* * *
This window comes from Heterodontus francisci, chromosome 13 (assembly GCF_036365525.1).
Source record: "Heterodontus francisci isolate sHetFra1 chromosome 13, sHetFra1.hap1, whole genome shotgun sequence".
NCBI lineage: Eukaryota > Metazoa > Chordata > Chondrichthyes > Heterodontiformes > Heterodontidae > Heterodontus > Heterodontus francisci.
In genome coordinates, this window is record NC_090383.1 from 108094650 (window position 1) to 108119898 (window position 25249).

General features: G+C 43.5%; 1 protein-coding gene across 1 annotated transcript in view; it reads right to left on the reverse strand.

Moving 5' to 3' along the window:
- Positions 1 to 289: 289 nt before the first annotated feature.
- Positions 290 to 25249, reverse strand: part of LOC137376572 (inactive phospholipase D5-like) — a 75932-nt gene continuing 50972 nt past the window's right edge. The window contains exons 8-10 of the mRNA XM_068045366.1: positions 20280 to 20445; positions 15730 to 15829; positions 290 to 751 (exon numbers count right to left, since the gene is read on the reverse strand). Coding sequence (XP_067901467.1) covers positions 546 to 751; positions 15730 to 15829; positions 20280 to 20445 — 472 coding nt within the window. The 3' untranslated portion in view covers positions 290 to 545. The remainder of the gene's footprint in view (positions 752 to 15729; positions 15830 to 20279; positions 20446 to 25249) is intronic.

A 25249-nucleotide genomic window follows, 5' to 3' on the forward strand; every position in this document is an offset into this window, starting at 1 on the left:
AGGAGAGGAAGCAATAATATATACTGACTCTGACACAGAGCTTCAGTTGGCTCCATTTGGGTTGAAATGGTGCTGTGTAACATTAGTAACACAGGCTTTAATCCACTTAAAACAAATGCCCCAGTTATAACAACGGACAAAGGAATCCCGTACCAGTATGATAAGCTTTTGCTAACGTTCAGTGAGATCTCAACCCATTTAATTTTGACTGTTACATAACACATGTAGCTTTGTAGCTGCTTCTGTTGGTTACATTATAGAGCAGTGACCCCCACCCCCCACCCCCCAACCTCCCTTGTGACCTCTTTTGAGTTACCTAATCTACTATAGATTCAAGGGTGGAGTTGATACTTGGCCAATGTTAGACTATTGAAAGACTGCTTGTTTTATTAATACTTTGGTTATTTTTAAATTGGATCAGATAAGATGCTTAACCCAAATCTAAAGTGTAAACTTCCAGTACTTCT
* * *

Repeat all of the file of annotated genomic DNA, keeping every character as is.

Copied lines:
This window comes from Heterodontus francisci, chromosome 13 (assembly GCF_036365525.1).
Source record: "Heterodontus francisci isolate sHetFra1 chromosome 13, sHetFra1.hap1, whole genome shotgun sequence".
NCBI lineage: Eukaryota > Metazoa > Chordata > Chondrichthyes > Heterodontiformes > Heterodontidae > Heterodontus > Heterodontus francisci.
In genome coordinates, this window is record NC_090383.1 from 108094650 (window position 1) to 108119898 (window position 25249).

General features: G+C 43.5%; 1 protein-coding gene across 1 annotated transcript in view; it reads right to left on the reverse strand.

Moving 5' to 3' along the window:
- Positions 1 to 289: 289 nt before the first annotated feature.
- Positions 290 to 25249, reverse strand: part of LOC137376572 (inactive phospholipase D5-like) — a 75932-nt gene continuing 50972 nt past the window's right edge. The window contains exons 8-10 of the mRNA XM_068045366.1: positions 20280 to 20445; positions 15730 to 15829; positions 290 to 751 (exon numbers count right to left, since the gene is read on the reverse strand). Coding sequence (XP_067901467.1) covers positions 546 to 751; positions 15730 to 15829; positions 20280 to 20445 — 472 coding nt within the window. The 3' untranslated portion in view covers positions 290 to 545. The remainder of the gene's footprint in view (positions 752 to 15729; positions 15830 to 20279; positions 20446 to 25249) is intronic.

A 25249-nucleotide genomic window follows, 5' to 3' on the forward strand; every position in this document is an offset into this window, starting at 1 on the left:
AGGAGAGGAAGCAATAATATATACTGACTCTGACACAGAGCTTCAGTTGGCTCCATTTGGGTTGAAATGGTGCTGTGTAACATTAGTAACACAGGCTTTAATCCACTTAAAACAAATGCCCCAGTTATAACAACGGACAAAGGAATCCCGTACCAGTATGATAAGCTTTTGCTAACGTTCAGTGAGATCTCAACCCATTTAATTTTGACTGTTACATAACACATGTAGCTTTGTAGCTGCTTCTGTTGGTTACATTATAGAGCAGTGACCCCCACCCCCCACCCCCCAACCTCCCTTGTGACCTCTTTTGAGTTACCTAATCTACTATAGATTCAAGGGTGGAGTTGATACTTGGCCAATGTTAGACTATTGAAAGACTGCTTGTTTTATTAATACTTTGGTTATTTTTAAATTGGATCAGATAAGATGCTTAACCCAAATCTAAAGTGTAAACTTCCAGTACTTCT